The Moon thumbnail 1
The Moon thumbnail 2
Image of Gallery in South Kensington
On display at V&A South Kensington
Request to view at the Prints & Drawings Study Room, level C , Case TOASTRACK

The Moon

Photograph
ca. 1858 (made)
Artist/Maker
Place Of Origin

Warren De La Rue was among the earliest astronomer-photographers and worked at Kew Observatory. The attraction between astronomy and photography was natural, since both are concerned with the reflectance or absorption of light upon surfaces. Each image of this stereo pair consists of the full moon in its entirety. De La Rue took them at different geographical locations and different times of year. When seen together through a stereo viewer, the two images give an illusion of depth. Even when not seen in a stereo viewer the format of the glass transparency emphasises the luminosity of the moon.


object details
Categories
Object Type
Materials and Techniques
Stereograph glass positive
Brief Description
Stereoscopic photograph of the moon by Warren De La Rue. Great Britain, ca. 1858.
Physical Description
Two glass stereoscopic photographs of the moon, black and white transparency, mounted on one red mount. Lettered with title, artist's name and publishing details.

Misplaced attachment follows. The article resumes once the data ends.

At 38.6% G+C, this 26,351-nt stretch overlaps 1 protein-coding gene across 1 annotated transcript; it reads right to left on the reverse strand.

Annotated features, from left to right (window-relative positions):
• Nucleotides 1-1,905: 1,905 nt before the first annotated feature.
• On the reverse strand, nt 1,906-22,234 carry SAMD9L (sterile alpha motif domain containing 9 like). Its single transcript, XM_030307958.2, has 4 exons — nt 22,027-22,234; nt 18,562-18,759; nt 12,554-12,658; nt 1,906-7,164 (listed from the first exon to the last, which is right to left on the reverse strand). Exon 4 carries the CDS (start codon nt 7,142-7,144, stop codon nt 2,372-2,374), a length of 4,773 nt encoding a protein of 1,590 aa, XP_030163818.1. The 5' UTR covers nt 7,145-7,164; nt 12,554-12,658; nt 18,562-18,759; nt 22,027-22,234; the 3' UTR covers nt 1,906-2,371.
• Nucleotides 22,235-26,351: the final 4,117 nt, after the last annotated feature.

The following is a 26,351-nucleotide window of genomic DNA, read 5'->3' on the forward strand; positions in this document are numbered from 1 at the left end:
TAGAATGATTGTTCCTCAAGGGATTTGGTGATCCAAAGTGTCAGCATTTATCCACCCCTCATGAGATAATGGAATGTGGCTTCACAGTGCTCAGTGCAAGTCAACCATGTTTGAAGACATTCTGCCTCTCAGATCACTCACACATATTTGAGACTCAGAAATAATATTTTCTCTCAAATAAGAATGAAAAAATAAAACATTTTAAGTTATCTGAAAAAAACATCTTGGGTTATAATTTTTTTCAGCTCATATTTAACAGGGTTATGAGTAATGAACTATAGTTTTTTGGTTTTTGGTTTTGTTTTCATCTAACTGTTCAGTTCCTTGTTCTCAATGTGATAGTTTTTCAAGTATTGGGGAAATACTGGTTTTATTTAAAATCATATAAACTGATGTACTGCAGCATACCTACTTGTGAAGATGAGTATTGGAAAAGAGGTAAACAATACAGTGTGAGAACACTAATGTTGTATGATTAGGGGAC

Dimensions
  • Size of each image height: 5.7cm
  • Length: 5.7cm
  • Whole plate height: 84mm
  • Whole plate width: 173mm
  • Plate depth: 3mm
Dimensions taken from departmental notes
Marks and Inscriptions
  • Enlarged and published by Smith, Beck & Beck, London (Front of mount)
  • Lunar phootgraphs of Warren de la Rue F.R.S - Sec RAS
Subjects depicted
Summary
Warren De La Rue was among the earliest astronomer-photographers and worked at Kew Observatory. The attraction between astronomy and photography was natural, since both are concerned with the reflectance or absorption of light upon surfaces. Each image of this stereo pair consists of the full moon in its entirety. De La Rue took them at different geographical locations and different times of year. When seen together through a stereo viewer, the two images give an illusion of depth. Even when not seen in a stereo viewer the format of the glass transparency emphasises the luminosity of the moon.
Collection
Accession Number
E.131-1993

About this object record

Explore the Collections contains over a million catalogue records, and over half a million images. It is a working database that includes information compiled over the life of the museum. Some of our records may contain offensive and discriminatory language, or reflect outdated ideas, practice and analysis. We are committed to addressing these issues, and to review and update our records accordingly.

You can write to us to suggest improvements to the record.

Suggest Feedback

record createdFebruary 5, 2004
Record URL